While his career as a painter took form he supplemented his income through another of his interests, woodworking.  Murphy spent a number of years designing furniture and cabinet making for shops in the Grand Traverse region.  Seeking greater fulfillment from his painting, he set the woodworking aside and began teaching painting classes and workships at regional art centers.  Expanding on this experience he has undertaken more travel for his own painting as well as the opportunity to teach in a variety of environments.  These pursuits have taken him around the US , France, Spain, Italy, Nova Scotia, Hawaii and the Caribbean.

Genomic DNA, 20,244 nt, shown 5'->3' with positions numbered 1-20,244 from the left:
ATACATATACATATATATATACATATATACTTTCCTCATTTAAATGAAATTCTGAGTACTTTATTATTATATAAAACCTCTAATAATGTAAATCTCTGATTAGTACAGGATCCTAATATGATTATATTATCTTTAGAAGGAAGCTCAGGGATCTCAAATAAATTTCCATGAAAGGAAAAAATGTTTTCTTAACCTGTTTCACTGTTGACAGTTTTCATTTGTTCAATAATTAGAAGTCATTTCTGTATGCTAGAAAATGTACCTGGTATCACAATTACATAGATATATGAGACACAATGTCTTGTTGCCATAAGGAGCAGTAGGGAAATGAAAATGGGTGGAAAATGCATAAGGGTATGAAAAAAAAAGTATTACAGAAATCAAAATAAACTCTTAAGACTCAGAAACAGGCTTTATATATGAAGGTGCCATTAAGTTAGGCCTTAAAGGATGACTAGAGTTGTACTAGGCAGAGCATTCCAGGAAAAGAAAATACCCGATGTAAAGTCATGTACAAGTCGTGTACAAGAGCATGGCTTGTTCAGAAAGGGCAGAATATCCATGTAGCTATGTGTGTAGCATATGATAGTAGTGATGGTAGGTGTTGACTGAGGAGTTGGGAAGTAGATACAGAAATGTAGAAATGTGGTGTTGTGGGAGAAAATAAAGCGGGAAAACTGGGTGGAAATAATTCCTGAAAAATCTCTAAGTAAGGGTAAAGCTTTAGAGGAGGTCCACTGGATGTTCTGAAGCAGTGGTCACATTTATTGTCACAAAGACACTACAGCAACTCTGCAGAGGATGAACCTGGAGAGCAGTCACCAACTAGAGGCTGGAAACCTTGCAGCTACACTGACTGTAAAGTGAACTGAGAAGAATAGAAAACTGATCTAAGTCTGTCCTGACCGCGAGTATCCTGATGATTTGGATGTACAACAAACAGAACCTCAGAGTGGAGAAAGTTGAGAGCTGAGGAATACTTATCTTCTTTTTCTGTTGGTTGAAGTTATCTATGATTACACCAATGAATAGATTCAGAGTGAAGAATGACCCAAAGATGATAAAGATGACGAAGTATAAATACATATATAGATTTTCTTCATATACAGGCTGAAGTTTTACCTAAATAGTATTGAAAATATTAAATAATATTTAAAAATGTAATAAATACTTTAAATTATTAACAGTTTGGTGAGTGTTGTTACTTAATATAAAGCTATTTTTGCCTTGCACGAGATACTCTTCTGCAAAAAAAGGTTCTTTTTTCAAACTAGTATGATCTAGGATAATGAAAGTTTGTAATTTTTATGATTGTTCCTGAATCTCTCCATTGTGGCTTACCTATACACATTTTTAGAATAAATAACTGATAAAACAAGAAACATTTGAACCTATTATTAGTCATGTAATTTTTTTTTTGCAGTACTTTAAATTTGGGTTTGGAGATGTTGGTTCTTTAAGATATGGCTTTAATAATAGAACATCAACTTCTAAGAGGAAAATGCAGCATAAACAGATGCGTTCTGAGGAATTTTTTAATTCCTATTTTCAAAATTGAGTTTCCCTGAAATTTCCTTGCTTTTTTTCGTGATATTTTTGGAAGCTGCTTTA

A couple of excursions into illustration have resulted in two books. The first book, the award-winning “Reach for the Moon” was a collaboration with a young learning disabled writer.  The second bood, a children’s book titled “Smokey the Raccoon”, published by PF Publishing.  In 2002 Charles was flatter to have his work selected for publication in Artists’ Magazine’s 2002 limited edition calendar.  The calendar features 13 artists juried from a field of 13,000.

Charles Murphy curently teaches painting programs at the Grand Traverse Art Center in Traverse City, Michigan.  His works are in the 143rd Annual International Traveling Exhibition of the American Watercolor Society.

2009 Melanie Parke

Melanie Parke has a BFA from the Art Institute of Chicago, with a National Leadership Award. She is the recipient of several professional residencies, including Yosemite and Sleeping Bear Dunes National Parks. Her paintings are exhibited nationally.

2008 Bob Purvis